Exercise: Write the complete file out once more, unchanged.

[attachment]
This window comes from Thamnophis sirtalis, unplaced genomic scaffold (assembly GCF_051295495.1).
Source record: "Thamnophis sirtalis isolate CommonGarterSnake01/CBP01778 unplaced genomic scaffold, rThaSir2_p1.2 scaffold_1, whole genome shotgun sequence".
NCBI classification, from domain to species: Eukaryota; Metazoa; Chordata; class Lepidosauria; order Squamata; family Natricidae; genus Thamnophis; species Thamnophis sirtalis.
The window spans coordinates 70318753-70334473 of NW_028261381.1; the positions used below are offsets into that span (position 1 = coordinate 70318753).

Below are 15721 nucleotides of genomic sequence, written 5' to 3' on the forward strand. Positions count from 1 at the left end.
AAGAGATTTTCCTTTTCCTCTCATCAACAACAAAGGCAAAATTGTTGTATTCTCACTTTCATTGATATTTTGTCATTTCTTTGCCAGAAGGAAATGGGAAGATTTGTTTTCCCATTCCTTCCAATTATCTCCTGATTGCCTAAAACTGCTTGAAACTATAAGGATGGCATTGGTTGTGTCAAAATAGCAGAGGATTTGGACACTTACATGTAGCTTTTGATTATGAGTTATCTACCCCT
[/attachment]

This window comes from Thamnophis sirtalis, unplaced genomic scaffold (assembly GCF_051295495.1).
Source record: "Thamnophis sirtalis isolate CommonGarterSnake01/CBP01778 unplaced genomic scaffold, rThaSir2_p1.2 scaffold_1, whole genome shotgun sequence".
NCBI classification, from domain to species: Eukaryota; Metazoa; Chordata; class Lepidosauria; order Squamata; family Natricidae; genus Thamnophis; species Thamnophis sirtalis.
The window spans coordinates 70318753-70334473 of NW_028261381.1; the positions used below are offsets into that span (position 1 = coordinate 70318753).

Below are 15721 nucleotides of genomic sequence, written 5' to 3' on the forward strand. Positions count from 1 at the left end.
AAGAGATTTTCCTTTTCCTCTCATCAACAACAAAGGCAAAATTGTTGTATTCTCACTTTCATTGATATTTTGTCATTTCTTTGCCAGAAGGAAATGGGAAGATTTGTTTTCCCATTCCTTCCAATTATCTCCTGATTGCCTAAAACTGCTTGAAACTATAAGGATGGCATTGGTTGTGTCAAAATAGCAGAGGATTTGGACACTTACATGTAGCTTTTGATTATGAGTTATCTACCCCT